Sunak’s Rwanda gamble comes with serious risks

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Five months after Rishi Sunak first unveiled the Safety of Rwanda Bill as a response to the Supreme Court’s ruling against the full deportation scheme, today is the day the controversial legislation is expected to finally clear parliament. More here.

Weeks of parliamentary back-and-forth — known as “ping pong” — had repeatedly seen the House of Lords amend the legislation in ways the government still refuses to accept. Today, the prime minister declared “Enough is enough”.

In a punchy press conference this morning, Sunak castigated his political opponents who “have used every trick in the book to block flights and keep the boats coming” and confirmed MPs and peers will debate and vote on the bill today until it is passed “no matter how late it goes”.

Rishi Sunak: ‘Enough is enough’

“No ifs, no buts, these flights are going to Rwanda”, he added. (MPs will begin debating the Lords’ latest amendments to the Rwanda bill at approximately 4.15 pm, after levelling up department questions and an urgent question on the “government’s response to the crisis in Sudan”).

Outlining his intention to see the bill set to be passed this evening, Sunak went on to describe his Rwanda timetable. After weeks of claiming that the plan would be fully operational by the spring, the PM conceded that the first deportation flights will in fact take place in “10 to 12 weeks” — i.e. in July.

Sunak added: “The priority is being able to deliver a regular rhythm, a drumbeat of multiple flights a month over the summer and beyond because that is how you build a systematic deterrent and that is how you will stop the boats”.

Now, who did the PM blame for the legislation’s long delay? Sunak insisted that he addressed the concerns of the Supreme Court “in a matter of weeks” last year and blamed peers for blocking the bill.

“Of course, [July] is later than we wanted”, he continued. “If Labour peers had not spent weeks holding up the bill in the House of Lords, we would have begun this process weeks ago.”

‘Success is when the boats have been stopped’

The prime minister, nonetheless, left his press conference this morning with many questions unanswered: the big one pertains to the government’s approach to the European Convention on Human Rights (ECHR), the interpretation of which could still ground the government’s planned flights.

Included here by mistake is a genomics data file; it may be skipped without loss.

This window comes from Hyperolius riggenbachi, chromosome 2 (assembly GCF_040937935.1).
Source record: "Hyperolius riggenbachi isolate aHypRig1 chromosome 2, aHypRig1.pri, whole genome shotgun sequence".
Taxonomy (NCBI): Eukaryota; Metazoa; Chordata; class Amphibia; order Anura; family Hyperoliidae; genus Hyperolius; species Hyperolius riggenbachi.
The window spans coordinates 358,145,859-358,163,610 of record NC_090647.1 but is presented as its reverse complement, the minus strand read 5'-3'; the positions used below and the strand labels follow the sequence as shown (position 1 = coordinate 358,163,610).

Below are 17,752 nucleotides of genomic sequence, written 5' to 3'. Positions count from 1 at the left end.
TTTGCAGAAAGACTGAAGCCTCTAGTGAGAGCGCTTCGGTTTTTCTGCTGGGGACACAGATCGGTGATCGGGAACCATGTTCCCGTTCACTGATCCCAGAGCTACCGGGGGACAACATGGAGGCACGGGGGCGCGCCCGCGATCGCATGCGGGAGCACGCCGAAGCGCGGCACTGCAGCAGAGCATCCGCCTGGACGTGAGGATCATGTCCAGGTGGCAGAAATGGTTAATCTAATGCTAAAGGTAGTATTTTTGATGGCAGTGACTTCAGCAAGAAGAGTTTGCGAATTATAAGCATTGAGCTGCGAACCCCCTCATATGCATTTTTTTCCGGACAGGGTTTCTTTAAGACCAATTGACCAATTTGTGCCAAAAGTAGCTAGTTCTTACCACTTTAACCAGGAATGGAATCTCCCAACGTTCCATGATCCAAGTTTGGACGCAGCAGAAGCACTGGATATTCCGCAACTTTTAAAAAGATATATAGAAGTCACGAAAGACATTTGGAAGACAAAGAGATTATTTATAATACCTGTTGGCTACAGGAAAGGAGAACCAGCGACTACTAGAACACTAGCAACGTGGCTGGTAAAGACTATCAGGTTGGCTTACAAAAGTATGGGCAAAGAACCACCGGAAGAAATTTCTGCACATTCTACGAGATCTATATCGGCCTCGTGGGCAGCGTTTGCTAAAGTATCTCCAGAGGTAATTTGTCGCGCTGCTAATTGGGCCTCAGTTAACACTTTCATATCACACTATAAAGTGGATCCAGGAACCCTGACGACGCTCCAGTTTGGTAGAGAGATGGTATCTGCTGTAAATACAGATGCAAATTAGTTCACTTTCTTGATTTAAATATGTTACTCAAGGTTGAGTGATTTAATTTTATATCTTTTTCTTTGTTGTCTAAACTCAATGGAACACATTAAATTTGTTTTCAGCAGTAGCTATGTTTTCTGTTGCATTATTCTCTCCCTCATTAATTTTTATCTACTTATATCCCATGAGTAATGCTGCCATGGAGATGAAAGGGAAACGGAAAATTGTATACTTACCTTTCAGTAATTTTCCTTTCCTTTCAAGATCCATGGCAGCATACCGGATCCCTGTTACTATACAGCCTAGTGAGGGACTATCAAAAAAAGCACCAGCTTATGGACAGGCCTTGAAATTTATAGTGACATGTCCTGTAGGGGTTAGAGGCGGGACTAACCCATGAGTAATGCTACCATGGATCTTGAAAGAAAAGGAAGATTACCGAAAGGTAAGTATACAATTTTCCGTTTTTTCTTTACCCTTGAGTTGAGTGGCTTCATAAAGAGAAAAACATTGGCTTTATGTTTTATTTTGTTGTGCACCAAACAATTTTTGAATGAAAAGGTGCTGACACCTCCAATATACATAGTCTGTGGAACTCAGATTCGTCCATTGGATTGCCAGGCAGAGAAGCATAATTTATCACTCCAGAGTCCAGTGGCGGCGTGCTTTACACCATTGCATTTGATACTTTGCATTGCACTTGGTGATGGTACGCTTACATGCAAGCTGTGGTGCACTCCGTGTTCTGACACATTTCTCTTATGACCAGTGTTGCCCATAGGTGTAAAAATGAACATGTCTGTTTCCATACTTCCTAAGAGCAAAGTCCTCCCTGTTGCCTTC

In response to a journalist’s question this morning, Sunak said: “If it ever comes to a choice between our national security, securing our borders, and membership of a foreign court, I’m, of course, always going to prioritise our national security”.

However, the prime minister’s most revealing statement today came courtesy of a question from Sky News’ Beth Rigby. Asked whether the bill passing today is tantamount to “success”, Sunak responded: “Success is when the boats have been stopped”.

The problem with this — as was the case when Sunak first committed to “stopping the boats” in January 2023 — is that this is a very high bar indeed, one the government is essentially guaranteed to miss.

On cue today, newly released provisional Home Office data shows that between 1 January and 21 April 2024, there were 6,265 small boat arrivals compared to 5,049 in the same period last year — an increase of 24 per cent. Will the Rwanda scheme really succeed in combating this trend, especially given arrivals tend to rise through the summer months?

In the end, the Rwanda deportation plan may secure a series of symbolic flights — but Sunak’s “Stop the boats” promise could soon become a reminder of a failure, incessantly quoted at the prime minister as he tours the country in a general election campaign.

Lunchtime briefing

Rwanda Bill: Rishi Sunak vows deportation flights will begin in ’10 to 12 weeks’

Rwanda Bill: Kigali is safer than London, claims deputy foreign secretary

Lunchtime soundbite

‘The government has an overall majority in parliament and could have passed this bill a month ago if they had scheduled it then’

— Shadow home secretary Yvette Cooper reacts to Rishi Sunak’s press conference in which he blamed Labour for delaying the Rwanda Bill.

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